There is another reason why the plaintiff's complaint is defective. Under the contract between it and its vendee it sought to preserve the elevator and appurtenances as personalty. This it could do as between itself and its vendee ( Ford v. Cobb, 20 N.Y. 344; Sisson v. Hibbard, 75 id. 542; Tyson v. Post, 108 id. 217), but not as against this defendant without notice. The elevator was "substantially installed" according to the complaint, all but the electric wiring and lighting fixtures for the car, and had become a part of the realty, and the plaintiff cannot be permitted to treat it as personalty as against the defendant without notice. There is no allegation that the elevator and appurtenances are personal property subject to recovery in this action. It knew that the elevator was to be built into the building and that its removal would involve an injury to the realty and it is not in a position to claim now that the property is personalty and removable under its contract unless it alleges that the defendant, at the time the elevator was installed, knew the terms of the contract in this respect, either actually by express notice or constructively from the filing of the contract. Jermyn v. Hunter, 93 A.D. 175; McMillan v. Leaman, 101 id. 437; Kirk v. Crystal, 118 id. 32; Fitzgibbons Boiler Co. v. Manhasset Realty Corp., 125 id. 764; Fitzgibbons Boiler Co. v. City of New York, 173 id. 463. The allegation that there was no delivery to its vendee is a conclusion contradicted by the allegation of fact that prior to October 17, 1917, the elevator and appurtenances, with an unimportant exception, were "delivered upon the premises of the defendant" and "substantially installed" prior to October 1, 1917. The allegation that the plaintiff is the owner of the property is also a conclusion drawn from the contract and other facts in the complaint which speak for themselves.
The vendee should be made a party so that the entire controversy between the persons interested may be determined in one action. That is the principle that should control, rather than the doctrine that he should not be brought in if the court can determine the controversy without prejudice to the rights of others or saving their rights.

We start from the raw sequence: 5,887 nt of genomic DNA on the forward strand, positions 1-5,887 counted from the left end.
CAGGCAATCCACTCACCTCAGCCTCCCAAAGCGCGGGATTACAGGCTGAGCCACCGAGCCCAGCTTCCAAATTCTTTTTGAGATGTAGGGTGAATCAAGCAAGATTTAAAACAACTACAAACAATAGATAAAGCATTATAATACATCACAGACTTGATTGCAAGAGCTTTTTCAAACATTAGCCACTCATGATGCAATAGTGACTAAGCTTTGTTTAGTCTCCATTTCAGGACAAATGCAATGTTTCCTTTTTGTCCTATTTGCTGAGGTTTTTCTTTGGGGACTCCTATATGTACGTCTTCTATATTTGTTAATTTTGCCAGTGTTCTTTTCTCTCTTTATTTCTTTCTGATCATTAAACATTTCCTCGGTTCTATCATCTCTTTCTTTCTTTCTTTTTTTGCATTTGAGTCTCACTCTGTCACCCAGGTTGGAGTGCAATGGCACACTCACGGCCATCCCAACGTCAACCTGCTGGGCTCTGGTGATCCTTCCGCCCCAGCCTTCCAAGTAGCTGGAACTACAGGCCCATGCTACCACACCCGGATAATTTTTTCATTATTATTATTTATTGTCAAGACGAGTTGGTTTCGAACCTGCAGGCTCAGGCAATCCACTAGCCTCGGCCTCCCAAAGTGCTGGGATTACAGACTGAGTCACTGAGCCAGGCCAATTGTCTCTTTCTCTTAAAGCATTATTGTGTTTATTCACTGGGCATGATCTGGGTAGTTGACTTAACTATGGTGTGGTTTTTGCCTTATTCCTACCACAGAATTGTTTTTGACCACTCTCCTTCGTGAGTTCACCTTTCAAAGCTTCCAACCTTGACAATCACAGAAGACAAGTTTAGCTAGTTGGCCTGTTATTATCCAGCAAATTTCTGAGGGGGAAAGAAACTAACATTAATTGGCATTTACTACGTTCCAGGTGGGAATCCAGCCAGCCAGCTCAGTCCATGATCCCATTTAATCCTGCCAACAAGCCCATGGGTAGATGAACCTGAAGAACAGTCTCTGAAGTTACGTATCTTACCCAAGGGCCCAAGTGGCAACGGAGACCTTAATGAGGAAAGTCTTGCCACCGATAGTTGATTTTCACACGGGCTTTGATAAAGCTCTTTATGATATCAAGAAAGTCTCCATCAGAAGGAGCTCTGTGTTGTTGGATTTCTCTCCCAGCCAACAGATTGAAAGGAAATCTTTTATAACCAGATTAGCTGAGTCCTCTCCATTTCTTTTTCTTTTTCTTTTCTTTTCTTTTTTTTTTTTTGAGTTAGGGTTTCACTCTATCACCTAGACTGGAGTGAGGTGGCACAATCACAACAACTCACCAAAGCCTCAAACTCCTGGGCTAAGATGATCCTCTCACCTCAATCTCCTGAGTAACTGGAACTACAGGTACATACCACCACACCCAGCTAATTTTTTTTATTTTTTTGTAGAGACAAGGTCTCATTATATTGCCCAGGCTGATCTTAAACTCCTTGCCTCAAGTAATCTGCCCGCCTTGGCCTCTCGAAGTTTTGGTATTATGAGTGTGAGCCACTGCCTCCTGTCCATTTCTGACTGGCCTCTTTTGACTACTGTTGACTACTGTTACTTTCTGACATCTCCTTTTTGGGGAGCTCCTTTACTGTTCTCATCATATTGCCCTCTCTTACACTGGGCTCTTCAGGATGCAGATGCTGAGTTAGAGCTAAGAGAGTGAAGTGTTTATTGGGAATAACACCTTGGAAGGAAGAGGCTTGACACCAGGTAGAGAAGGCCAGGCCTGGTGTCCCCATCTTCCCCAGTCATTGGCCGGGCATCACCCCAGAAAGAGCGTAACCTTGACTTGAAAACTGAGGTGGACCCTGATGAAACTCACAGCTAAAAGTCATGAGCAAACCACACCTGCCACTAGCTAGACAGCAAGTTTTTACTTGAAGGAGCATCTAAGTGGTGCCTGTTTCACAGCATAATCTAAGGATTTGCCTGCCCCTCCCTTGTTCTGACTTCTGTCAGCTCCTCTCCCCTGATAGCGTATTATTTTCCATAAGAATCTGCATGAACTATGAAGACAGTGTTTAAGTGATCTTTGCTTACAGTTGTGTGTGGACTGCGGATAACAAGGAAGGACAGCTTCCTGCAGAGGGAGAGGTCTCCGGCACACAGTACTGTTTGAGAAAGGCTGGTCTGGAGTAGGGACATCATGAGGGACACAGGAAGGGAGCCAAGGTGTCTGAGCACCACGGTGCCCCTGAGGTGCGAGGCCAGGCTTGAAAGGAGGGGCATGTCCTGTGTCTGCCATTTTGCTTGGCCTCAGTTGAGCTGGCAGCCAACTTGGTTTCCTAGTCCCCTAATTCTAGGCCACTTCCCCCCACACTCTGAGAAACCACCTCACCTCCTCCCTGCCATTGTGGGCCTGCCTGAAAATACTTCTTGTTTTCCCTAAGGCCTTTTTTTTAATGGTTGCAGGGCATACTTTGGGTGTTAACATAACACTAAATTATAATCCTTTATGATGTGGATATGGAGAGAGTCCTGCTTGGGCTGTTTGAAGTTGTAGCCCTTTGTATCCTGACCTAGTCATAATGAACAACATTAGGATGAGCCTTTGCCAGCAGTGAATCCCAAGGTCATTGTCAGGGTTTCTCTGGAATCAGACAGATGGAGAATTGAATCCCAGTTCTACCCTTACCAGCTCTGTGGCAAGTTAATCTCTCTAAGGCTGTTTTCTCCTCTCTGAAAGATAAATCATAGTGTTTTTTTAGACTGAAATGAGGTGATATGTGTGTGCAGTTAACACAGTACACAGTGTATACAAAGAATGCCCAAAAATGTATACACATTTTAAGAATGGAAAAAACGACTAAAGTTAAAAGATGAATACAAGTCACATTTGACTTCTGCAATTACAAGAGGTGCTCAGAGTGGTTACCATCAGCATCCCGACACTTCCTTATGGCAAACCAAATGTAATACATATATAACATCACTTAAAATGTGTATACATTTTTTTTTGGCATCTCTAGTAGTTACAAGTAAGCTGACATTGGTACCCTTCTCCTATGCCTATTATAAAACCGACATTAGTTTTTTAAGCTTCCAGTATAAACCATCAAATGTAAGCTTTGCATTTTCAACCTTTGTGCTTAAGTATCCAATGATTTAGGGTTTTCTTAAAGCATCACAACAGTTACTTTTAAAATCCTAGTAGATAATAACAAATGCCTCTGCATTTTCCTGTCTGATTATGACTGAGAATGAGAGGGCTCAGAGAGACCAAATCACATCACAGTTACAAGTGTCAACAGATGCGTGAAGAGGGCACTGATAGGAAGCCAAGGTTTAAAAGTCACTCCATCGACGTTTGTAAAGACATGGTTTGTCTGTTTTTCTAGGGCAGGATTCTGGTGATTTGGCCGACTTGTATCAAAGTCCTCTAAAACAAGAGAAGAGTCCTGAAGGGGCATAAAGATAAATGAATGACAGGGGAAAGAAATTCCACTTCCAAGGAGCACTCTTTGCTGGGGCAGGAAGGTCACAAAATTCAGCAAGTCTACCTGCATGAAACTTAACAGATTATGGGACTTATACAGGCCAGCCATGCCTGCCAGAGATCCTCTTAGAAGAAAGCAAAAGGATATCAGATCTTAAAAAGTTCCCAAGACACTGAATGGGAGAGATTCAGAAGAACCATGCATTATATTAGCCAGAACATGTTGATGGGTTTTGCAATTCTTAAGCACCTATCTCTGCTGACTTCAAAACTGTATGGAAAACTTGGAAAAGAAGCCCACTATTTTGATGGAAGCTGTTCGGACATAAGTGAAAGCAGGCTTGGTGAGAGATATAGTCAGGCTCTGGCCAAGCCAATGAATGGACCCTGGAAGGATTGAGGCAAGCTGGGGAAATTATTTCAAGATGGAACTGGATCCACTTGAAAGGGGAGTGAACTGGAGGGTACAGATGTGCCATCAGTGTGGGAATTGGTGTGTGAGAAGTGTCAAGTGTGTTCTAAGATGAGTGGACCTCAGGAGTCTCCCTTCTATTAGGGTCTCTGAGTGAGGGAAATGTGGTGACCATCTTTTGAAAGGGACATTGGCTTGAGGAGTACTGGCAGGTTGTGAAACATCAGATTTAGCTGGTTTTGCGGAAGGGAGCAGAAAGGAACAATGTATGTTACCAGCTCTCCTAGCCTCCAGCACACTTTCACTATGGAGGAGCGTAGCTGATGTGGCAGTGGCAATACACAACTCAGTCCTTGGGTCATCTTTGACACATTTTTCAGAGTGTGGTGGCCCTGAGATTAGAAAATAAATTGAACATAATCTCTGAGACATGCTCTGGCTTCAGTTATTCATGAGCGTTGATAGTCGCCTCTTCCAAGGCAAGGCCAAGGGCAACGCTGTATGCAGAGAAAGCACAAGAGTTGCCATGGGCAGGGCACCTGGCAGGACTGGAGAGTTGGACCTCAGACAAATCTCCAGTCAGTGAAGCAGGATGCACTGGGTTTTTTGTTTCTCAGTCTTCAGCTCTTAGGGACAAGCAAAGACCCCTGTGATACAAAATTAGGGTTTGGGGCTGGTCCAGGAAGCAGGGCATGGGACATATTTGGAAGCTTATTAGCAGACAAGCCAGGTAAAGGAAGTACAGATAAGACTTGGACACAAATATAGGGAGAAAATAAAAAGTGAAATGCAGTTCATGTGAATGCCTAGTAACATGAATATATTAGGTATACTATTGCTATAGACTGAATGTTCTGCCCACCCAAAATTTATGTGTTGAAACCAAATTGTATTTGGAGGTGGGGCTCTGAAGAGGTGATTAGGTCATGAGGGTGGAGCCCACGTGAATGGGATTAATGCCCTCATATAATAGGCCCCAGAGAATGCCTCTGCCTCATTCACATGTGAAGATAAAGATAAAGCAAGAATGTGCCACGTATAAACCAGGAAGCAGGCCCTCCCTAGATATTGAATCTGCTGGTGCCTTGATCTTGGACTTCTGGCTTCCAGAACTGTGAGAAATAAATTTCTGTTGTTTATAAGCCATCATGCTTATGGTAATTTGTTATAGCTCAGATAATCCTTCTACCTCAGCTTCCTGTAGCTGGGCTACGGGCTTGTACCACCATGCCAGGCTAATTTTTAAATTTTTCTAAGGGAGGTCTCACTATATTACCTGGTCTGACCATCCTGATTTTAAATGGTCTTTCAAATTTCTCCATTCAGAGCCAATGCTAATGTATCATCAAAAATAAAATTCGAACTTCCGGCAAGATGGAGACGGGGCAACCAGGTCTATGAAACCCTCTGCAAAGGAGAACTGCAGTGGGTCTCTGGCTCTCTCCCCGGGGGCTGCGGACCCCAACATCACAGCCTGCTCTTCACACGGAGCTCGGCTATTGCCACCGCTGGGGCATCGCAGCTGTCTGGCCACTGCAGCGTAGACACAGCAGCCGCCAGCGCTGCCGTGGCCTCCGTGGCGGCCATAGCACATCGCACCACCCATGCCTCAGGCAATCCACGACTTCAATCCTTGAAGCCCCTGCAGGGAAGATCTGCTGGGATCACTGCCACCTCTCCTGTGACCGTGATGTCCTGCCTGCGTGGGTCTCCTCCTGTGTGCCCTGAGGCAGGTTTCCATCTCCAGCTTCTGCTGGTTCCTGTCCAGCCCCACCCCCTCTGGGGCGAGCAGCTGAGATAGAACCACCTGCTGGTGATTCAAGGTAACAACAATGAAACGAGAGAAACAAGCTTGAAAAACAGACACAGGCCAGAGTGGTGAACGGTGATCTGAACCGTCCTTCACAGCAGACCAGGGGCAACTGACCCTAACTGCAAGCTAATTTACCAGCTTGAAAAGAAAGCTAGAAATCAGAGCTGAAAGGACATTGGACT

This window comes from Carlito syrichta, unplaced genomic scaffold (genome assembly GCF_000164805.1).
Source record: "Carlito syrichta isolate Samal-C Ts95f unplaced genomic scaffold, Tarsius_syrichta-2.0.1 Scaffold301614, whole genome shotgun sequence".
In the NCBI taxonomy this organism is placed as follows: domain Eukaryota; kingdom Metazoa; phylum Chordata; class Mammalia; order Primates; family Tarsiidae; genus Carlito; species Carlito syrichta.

The defendant should not be put to the double hazard of a recovery in this action and also in a subsequent action by the vendee. The vendee should be made a party so as to be bound by the judgment. He is a party to the contract under which the plaintiff seeks to recover the property. The antiquated and cumbersome proceedings provided in the Code of Civil Procedure are not exclusive and do not restrict the common-law powers of the court to bring in third parties when, as here, they appear on the face of the complaint to have an interest in the controversy. 1 Rumsey Pr. (2d ed.) 471; 1 Nichols N.Y. Pr. 998; Anderton v. Wolf, 41 Hun, 571, 572.
The statute relating to conditional sales was designed to protect a party situated as is this defendant against a secret conditional contract, and when the vendor in such a contract seeks to recover the property covered by such a contract attached to realty, or from an innocent third party, he must allege that he has filed his contract as required by the statute or that such party knew its terms and acted with his eyes open, and is, therefore, not in a position to invoke the protection of the statute. The action should not proceed until the plaintiff puts its complaint in proper form, if it can do so, so as to allege a cause of action. The plaintiff should be required to meet squarely the issue which it tenders and should allege the essential facts in "plain and concise" language which constitute its cause of action and not put the defendant to its defense if it cannot do so.
Motion granted, with ten dollars costs, with leave to amend within twenty days after service of an order in accordance herewith.